As Americans continue to grapple with the novel coronavirus, one question is on a lot of people’s minds: Are we already seeing, or will we eventually see, a second wave of the virus?
On June 16, Vice President Mike Pence penned an op-ed in the Wall Street Journal headlined, “There Isn’t a Coronavirus ‘Second Wave,’” in which he said the country was better off than media reports suggested.
Yet the same day, in an interview with the same newspaper, Dr. Anthony Fauci, the top federal infectious disease expert, threw cold water on Pence’s assertion by warning of a possible resurgence.
“People keep talking about a second wave,” Fauci said. “We’re still in a first wave.”
Defining a coronavirus “wave” is somewhat more art than science, but other scientists looking at the number of new daily infections echo Fauci’s caution.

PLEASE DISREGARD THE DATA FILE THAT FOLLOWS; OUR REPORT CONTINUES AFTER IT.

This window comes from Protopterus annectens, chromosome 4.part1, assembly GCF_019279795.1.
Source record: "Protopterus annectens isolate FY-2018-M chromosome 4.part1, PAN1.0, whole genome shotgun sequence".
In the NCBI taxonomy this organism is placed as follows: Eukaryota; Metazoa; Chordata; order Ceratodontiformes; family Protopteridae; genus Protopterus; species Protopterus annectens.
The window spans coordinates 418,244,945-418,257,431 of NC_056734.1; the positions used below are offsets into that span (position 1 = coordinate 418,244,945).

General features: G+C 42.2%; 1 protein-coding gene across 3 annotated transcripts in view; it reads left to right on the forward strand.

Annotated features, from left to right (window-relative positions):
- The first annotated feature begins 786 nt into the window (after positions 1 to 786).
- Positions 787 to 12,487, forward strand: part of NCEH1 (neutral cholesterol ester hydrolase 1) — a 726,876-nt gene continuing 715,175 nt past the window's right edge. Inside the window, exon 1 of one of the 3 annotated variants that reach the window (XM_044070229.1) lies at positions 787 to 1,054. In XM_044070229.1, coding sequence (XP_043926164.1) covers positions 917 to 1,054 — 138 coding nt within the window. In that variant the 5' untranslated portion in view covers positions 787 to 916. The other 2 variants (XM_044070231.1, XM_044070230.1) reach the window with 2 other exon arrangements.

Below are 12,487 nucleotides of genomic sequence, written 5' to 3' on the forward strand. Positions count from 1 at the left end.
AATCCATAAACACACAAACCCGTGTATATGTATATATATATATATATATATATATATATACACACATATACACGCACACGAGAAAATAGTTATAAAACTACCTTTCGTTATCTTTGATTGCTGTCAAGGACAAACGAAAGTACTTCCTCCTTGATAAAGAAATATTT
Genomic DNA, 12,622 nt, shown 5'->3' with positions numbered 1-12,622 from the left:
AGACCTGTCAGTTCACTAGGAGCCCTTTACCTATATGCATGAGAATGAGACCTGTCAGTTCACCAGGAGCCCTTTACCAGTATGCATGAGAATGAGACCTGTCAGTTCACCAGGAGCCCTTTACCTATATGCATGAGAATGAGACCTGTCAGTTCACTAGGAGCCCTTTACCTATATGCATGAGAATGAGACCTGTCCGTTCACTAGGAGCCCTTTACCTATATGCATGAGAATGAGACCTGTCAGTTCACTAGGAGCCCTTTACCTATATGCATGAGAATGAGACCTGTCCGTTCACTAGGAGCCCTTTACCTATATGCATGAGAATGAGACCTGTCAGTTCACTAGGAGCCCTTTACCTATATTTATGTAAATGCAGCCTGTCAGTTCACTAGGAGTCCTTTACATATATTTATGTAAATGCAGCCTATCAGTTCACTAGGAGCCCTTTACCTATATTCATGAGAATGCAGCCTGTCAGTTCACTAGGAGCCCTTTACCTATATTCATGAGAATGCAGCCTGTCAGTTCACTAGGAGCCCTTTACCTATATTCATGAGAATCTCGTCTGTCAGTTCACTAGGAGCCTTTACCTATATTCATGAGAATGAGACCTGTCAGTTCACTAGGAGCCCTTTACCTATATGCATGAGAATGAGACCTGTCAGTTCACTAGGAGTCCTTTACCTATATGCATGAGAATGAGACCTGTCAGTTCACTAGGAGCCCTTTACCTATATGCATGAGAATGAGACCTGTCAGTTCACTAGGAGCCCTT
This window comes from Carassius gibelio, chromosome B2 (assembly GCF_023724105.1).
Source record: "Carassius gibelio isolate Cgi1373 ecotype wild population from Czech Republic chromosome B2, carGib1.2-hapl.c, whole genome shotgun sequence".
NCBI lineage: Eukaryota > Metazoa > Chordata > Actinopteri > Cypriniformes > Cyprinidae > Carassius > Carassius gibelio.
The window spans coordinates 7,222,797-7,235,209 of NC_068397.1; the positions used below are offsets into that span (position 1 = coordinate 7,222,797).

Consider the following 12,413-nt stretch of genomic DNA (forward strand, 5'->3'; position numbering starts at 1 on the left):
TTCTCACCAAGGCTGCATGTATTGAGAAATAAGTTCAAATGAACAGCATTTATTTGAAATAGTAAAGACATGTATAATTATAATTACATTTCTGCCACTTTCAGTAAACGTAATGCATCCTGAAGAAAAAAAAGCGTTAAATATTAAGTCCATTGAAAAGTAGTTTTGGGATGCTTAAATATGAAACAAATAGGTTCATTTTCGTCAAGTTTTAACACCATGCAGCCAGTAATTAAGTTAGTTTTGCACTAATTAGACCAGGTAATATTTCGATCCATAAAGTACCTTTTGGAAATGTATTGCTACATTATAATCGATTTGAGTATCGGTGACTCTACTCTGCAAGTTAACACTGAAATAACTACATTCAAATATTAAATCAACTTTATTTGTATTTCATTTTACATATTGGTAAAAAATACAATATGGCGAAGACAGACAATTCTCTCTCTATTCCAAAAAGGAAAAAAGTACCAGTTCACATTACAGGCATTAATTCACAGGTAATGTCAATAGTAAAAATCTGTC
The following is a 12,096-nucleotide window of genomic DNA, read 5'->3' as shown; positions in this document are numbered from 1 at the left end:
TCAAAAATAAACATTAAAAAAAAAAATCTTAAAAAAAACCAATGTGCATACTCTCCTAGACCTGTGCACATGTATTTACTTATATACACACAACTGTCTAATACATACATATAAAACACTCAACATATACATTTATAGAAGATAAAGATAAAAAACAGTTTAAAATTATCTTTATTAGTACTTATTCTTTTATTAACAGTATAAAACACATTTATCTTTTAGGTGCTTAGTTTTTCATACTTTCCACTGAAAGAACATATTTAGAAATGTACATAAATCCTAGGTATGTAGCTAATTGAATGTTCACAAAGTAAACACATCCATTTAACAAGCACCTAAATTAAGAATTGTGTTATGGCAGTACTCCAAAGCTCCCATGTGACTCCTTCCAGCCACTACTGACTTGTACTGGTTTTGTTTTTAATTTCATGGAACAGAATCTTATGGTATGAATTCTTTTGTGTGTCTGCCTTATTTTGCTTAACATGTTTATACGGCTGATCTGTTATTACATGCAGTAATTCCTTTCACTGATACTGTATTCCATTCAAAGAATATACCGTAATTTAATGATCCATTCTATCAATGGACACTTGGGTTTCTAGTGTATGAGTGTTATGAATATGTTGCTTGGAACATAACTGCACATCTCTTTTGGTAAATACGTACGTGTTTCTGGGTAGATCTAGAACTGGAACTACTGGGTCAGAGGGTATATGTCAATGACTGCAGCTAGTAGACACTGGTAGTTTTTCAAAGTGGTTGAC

The number of new daily infections in the U.S. fell by only about one-third between its peak in early March and its most recent low point in early June. And since then, the data shows an upward spike, approaching where it stood at that peak.
PolitiFact spoke with experts and came away with three big takeaways:
- The U.S. is arguably still in the first wave of the coronavirus pandemic, so it may be too early to talk about a coming second wave. 🌊
- The 1918 influenza pandemic came in at least three waves, but that’s not necessarily a template for how the coronavirus pandemic will play out. 🧐
- The biggest risk for kicking off a new wave — whether it’s the second wave or simply an uptick in the first wave — is a relaxing of social distancing measures. 😷
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